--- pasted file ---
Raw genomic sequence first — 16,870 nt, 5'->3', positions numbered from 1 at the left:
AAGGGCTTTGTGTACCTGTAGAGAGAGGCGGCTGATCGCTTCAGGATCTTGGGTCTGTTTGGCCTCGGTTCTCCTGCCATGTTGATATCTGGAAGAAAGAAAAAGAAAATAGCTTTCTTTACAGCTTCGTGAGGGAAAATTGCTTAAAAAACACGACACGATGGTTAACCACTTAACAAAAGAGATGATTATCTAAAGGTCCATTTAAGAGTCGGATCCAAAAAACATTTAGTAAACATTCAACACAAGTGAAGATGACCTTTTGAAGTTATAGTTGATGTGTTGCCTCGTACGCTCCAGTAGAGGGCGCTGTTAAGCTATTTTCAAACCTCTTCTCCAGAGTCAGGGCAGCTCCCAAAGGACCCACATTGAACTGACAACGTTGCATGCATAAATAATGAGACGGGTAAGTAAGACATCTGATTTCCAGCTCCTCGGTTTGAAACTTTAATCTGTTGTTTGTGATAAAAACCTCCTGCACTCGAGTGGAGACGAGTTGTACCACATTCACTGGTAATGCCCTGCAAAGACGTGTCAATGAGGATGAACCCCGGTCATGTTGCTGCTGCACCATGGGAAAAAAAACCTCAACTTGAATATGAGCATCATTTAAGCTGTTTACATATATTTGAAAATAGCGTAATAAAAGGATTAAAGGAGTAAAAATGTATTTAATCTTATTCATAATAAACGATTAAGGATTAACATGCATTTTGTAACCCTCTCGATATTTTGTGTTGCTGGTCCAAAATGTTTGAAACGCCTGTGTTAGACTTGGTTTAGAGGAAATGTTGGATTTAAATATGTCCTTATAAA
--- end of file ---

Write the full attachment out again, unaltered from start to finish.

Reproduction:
Raw genomic sequence first — 16,870 nt, 5'->3', positions numbered from 1 at the left:
AAGGGCTTTGTGTACCTGTAGAGAGAGGCGGCTGATCGCTTCAGGATCTTGGGTCTGTTTGGCCTCGGTTCTCCTGCCATGTTGATATCTGGAAGAAAGAAAAAGAAAATAGCTTTCTTTACAGCTTCGTGAGGGAAAATTGCTTAAAAAACACGACACGATGGTTAACCACTTAACAAAAGAGATGATTATCTAAAGGTCCATTTAAGAGTCGGATCCAAAAAACATTTAGTAAACATTCAACACAAGTGAAGATGACCTTTTGAAGTTATAGTTGATGTGTTGCCTCGTACGCTCCAGTAGAGGGCGCTGTTAAGCTATTTTCAAACCTCTTCTCCAGAGTCAGGGCAGCTCCCAAAGGACCCACATTGAACTGACAACGTTGCATGCATAAATAATGAGACGGGTAAGTAAGACATCTGATTTCCAGCTCCTCGGTTTGAAACTTTAATCTGTTGTTTGTGATAAAAACCTCCTGCACTCGAGTGGAGACGAGTTGTACCACATTCACTGGTAATGCCCTGCAAAGACGTGTCAATGAGGATGAACCCCGGTCATGTTGCTGCTGCACCATGGGAAAAAAAACCTCAACTTGAATATGAGCATCATTTAAGCTGTTTACATATATTTGAAAATAGCGTAATAAAAGGATTAAAGGAGTAAAAATGTATTTAATCTTATTCATAATAAACGATTAAGGATTAACATGCATTTTGTAACCCTCTCGATATTTTGTGTTGCTGGTCCAAAATGTTTGAAACGCCTGTGTTAGACTTGGTTTAGAGGAAATGTTGGATTTAAATATGTCCTTATAAA